Public Memorialization in the United States: Truth Commissions, Monuments and Commemoration

Join the Civil Rights and Restorative Justice Project for a discussion on public memorialization in the U.S. with Attorney James Williams.

Williams, former chief public defender for Orange and Chatham counties in North Carolina, and current racial equity coordinator at The Center for Death Penalty Litigation, has lead the Booker Spicely Committee, which seeks memorialization for a solider killed in 1944 and restorative justice for surviving family members.

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In 1944, Pfc. Spicely, in uniform and unarmed, was shot and killed by a bus driver in Durham, North Carolina, after a brief exchange in which Spicely protested the segregated seating on the bus. The committee's mission to memorialize Pfc. Spicely has resulted in the unveiling of a historical marker near the site of his death, while Williams has also successfully spearheaded efforts to create the Booker T. Spicely Endowed Scholarship Fund and develop a public school lesson plan incorporating Spicely’s case.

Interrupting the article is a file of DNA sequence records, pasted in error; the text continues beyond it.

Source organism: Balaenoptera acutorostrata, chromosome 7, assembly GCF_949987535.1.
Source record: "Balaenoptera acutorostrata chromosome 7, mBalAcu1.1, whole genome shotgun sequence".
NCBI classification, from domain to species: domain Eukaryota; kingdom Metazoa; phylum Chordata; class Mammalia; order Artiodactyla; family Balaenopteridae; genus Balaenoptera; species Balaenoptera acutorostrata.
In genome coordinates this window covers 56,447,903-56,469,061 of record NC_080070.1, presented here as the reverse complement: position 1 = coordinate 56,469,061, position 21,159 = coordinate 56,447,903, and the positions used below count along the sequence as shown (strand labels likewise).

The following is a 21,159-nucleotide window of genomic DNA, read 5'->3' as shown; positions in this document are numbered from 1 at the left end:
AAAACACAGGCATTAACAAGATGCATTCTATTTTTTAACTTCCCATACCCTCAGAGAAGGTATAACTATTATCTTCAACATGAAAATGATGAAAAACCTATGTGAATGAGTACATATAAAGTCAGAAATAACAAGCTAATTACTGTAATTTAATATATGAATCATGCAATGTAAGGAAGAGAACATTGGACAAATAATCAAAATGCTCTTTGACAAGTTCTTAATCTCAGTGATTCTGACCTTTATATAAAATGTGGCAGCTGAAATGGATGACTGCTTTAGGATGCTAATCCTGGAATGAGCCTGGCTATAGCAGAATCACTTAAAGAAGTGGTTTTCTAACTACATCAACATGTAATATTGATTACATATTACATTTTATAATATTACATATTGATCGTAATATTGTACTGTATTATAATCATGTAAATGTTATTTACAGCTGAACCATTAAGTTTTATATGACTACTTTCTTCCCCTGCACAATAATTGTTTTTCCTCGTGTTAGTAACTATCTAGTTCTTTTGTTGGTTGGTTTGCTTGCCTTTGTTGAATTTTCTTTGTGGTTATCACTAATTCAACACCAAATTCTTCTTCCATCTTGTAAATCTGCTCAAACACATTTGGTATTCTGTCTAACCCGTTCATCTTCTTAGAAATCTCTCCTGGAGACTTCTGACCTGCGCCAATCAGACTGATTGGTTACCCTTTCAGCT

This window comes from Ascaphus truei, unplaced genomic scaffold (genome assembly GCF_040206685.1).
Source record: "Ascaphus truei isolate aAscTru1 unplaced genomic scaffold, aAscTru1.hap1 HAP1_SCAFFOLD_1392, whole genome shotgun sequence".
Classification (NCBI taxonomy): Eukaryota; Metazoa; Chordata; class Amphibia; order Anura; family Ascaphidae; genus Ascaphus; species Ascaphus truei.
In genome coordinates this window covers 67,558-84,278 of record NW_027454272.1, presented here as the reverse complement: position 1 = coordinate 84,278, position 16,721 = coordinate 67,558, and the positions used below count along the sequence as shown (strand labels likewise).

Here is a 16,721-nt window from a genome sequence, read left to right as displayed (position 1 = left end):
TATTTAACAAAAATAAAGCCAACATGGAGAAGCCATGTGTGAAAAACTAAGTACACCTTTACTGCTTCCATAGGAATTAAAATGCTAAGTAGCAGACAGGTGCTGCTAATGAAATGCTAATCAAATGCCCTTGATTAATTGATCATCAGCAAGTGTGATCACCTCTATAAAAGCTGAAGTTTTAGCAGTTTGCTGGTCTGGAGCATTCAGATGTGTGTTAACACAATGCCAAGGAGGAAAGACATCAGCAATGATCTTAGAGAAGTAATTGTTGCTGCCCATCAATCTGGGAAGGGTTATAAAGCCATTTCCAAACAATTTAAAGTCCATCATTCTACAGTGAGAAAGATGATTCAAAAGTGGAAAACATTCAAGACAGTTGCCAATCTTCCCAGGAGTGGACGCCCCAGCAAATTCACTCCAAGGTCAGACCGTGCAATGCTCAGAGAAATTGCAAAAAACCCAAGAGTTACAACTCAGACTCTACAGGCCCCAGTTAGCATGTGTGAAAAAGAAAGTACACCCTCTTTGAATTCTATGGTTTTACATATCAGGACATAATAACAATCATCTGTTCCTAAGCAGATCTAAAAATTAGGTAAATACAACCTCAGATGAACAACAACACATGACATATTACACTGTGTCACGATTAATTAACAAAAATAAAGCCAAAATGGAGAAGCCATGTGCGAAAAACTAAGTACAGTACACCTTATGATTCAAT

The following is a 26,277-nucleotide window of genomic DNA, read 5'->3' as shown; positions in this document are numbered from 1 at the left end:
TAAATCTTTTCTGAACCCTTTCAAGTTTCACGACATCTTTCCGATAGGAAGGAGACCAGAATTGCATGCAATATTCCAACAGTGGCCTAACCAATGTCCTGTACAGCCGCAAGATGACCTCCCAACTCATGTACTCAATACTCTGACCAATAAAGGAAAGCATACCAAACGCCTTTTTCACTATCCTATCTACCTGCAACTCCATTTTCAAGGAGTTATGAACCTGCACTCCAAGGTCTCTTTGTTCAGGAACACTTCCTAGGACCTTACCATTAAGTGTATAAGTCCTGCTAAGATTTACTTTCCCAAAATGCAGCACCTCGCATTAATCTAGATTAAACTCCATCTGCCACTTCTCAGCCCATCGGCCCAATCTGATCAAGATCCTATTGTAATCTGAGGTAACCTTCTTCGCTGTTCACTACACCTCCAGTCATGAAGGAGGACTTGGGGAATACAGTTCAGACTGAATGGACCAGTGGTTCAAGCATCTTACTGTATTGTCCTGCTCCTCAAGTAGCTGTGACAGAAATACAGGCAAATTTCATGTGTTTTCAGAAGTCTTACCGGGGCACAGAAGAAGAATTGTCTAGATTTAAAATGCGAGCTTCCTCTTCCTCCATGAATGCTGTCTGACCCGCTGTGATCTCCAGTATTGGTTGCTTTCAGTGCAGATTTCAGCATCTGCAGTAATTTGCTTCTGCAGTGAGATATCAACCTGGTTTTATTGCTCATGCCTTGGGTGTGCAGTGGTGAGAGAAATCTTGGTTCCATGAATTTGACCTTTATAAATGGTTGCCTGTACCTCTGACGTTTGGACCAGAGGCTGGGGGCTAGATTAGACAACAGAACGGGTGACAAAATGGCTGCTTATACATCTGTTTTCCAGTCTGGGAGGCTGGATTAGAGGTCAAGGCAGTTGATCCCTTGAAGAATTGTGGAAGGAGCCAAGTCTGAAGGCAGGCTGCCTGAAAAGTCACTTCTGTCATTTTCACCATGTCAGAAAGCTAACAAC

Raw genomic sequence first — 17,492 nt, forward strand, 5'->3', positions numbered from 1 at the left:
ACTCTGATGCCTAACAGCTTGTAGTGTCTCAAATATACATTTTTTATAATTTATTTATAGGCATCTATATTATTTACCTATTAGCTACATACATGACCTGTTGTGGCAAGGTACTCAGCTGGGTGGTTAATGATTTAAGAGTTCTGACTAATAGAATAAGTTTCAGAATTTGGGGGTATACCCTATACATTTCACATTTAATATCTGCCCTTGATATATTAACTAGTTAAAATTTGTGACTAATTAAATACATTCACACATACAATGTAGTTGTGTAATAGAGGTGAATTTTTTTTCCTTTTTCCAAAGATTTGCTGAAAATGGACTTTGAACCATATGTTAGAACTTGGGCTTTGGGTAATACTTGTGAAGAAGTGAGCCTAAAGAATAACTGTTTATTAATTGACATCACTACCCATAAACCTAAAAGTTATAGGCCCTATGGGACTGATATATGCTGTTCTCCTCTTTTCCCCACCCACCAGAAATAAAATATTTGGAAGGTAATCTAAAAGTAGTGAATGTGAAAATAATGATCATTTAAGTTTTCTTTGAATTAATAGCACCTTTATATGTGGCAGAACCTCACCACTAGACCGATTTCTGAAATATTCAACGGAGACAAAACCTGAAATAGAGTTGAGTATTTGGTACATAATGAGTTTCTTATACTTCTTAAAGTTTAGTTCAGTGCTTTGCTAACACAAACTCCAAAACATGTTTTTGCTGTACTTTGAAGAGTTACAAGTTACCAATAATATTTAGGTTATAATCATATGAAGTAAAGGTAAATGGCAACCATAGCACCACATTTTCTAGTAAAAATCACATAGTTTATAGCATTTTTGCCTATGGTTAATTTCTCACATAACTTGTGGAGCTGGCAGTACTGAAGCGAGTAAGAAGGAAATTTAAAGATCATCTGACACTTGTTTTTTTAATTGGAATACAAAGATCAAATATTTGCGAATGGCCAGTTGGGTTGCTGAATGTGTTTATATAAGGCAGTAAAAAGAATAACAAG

The discussion will center on public memorialization in the U.S., including the efforts of Truth Commissions, monuments and other forms of commemoration.

Meet with Williams as he shares the truths and lessons he has learned during a legal career that spans more than 40 years.

Apr 2, 2024

11:10 am to 1:10 pm

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